Category Archives: Adventures in Depression

House-hunting Outside the Box



My dad calls it divergent thinking, but I suspect my need to think outside the box in any and every situation has been a large part of my mental health issues these last twelve months. If I have one thought it spreads like a firework. If I have a box of thoughts, I need plenty of space to watch all the fireworks.


When I got very ill twelve months ago the fireworks fizzled and fell. I had to accept limitations and let go.

This letting go has not come about lightly: there are a dozen areas I would like to do more in, a hundred people I would like to help, a thousand things that need thinking through.

But I am learning to let go. Let go of ideals I cannot reach. Let go of people who hurt me. Let go of wrong self-image. Let go of anger. Let go of trying to ‘achieve’ to impress. Let go of turning up the heat. The cold never bothered me anyway.

I am now at a stage where I need to harness what is good and right about my divergent thinking. The instant creativity when I’m in a good place and Joe decides we need to make an apple tree from things in the kitchen, for example. Or helping Lily remember a new times table. Or finding a recipe for ingredients we already have in. Being academically thorough because it hurts not to. Little baby steps that indicate I’m heading in a good direction.

And I’m part of a great team. My husband is single-minded and inspires me to focus rather than diverge. As a result we now have a great ‘get the house ready for viewings’ system, including keeping things in sensible places, having empty drawers at the ready for items on surfaces and not panicking when the ‘wrong’ load of washing is doing as I know it will all get straightened out soon and that I’m going to be ok whatever the outcome. Just keep swimming, Lucy.

We are convinced that God’s purposes are driving our endeavours to relocate, so the emotional energy I have can be spent focused on practical and reasonable tasks. Today Joe and I got to toddlers; a wonderful opportunity to see friends and how things have developed in great ways there. Later this afternoon I showed the fifth couple in eight days around our house. It used up all I had left emotionally. Corners have to be cut elsewhere: manageable cleaning and tidying, efficient use of time, time off alone, not counting the calories, not stressing over what I cannot control. Improvements are evident in lots of directions, for which I am utterly grateful, even when pushed to my emotional limits.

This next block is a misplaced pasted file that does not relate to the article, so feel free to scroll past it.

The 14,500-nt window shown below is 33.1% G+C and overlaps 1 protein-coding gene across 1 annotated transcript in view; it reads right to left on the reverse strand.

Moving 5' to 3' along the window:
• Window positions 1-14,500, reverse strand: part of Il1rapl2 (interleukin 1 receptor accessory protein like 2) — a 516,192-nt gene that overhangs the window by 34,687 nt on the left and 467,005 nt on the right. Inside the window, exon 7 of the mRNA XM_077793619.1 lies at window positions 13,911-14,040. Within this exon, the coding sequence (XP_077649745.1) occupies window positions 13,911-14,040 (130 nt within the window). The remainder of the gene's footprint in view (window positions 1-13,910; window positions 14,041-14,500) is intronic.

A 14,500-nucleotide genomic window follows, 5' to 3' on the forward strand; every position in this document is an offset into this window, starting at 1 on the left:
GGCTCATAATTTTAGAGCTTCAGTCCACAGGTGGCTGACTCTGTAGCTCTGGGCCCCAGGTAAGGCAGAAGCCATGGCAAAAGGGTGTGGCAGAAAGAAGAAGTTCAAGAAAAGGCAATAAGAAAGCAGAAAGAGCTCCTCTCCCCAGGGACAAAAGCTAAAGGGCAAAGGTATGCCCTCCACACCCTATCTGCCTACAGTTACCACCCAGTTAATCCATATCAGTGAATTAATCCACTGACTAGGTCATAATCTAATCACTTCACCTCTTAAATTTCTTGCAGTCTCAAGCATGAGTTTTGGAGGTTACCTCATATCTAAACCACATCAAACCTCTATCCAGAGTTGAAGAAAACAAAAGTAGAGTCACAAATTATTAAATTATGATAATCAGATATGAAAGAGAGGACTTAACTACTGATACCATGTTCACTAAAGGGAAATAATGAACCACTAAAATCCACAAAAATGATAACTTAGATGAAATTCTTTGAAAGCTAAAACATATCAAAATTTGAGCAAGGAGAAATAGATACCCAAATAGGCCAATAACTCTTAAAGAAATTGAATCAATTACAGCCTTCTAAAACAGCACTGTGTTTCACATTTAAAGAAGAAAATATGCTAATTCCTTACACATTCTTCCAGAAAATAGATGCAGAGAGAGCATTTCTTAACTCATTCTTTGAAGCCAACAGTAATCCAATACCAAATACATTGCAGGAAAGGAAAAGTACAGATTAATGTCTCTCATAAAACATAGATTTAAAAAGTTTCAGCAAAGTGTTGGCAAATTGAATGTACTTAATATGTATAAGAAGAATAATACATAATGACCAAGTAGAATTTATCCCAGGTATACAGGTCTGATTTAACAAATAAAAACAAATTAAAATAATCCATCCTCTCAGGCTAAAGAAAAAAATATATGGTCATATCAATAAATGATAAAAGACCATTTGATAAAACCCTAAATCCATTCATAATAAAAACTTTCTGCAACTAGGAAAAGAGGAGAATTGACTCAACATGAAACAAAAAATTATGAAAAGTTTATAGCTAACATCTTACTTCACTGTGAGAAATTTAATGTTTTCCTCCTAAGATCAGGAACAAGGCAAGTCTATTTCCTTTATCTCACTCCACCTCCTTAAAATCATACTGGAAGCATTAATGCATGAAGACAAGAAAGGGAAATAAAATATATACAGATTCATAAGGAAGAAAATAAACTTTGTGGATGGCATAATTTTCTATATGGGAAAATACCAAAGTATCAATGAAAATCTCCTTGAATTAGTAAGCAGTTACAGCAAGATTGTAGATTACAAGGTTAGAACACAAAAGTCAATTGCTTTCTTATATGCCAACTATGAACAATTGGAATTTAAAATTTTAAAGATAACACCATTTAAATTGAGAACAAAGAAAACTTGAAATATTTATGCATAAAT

One task I love doing is house-hunting, and I go at it with a combination of God-driven purpose, single-mindedness learnt from my husband and outside-the-box problem-solving techniques I can’t help but bring to the table. One of my sustaining strengths is writing and it appears that another is researching.

Cycle of Grace

Armed with access to the internet and a couple of clever spreadsheets, I review the houses that have appeared on our search radius on a frequent basis. They are constantly changing as we are moving to an area of short supply and high demand. A house we viewed at the weekend is currently in a bidding war and already at  £43,000 above the asking price, days after appearing on the market. We did not bid on it, as we cannot buy until we sell. But I am making sure I do my outside-the-box homework. Systematically.

Rightmove is the most useful of the property search websites I use, with their various search tools, floor plans, school distance maps, and invaluable Saved Properties feature. Zoopla is better for learning about sold house prices, with interesting heat maps and information on what sold in various streets if you are prepared to work through in detail when you are serious about a property. As we are searching within a target geographical area we’ve realised it also pays to get registered with local agents who send you information ahead of homes appearing on the market and to check their own websites, which update sooner than Rightmove.


We like to know how long a property has been marketed, and whether the sellers have changed agent at some stage. While EPC checks on the energy rating are some use if they have a date, they are valid for up to ten years so weren’t necessarily produced for the most recent sale. We downloaded a toolbar from Property Bee (which uses Firefox) with a sidebar listing price changes and number of weeks on the market. Fascinating stuff. As our own house is proving to be a niche market, we know this doesn’t prove everything, but is useful to check out whether a property has not sold for some months, so that we can check why that might be and whether the vendors are willing to consider a lower offer.


If a house looks promising, I like to familiarise myself with the area. Nothing beats driving or walking around in person, but some useful sites for getting extra information from a distance are Google Maps (especially with Street View and to check distances and routes by car, foot, bike or public transport, which may impact upon the children as they get older), Bing Maps (for Bird’s eye views of the location from North, South, East and West) and the Environment Agency‘s pages on flood risks from rivers and elsewhere. Online regional planning information is useful to determine the scale and dates of development for a property, currency of local greenbelt, the year the street was built and an indication of whether extensions of one sort or another might be granted. Wikipedia is a surprisingly good source of information on village life if there are links to local community websites as well as history of the area.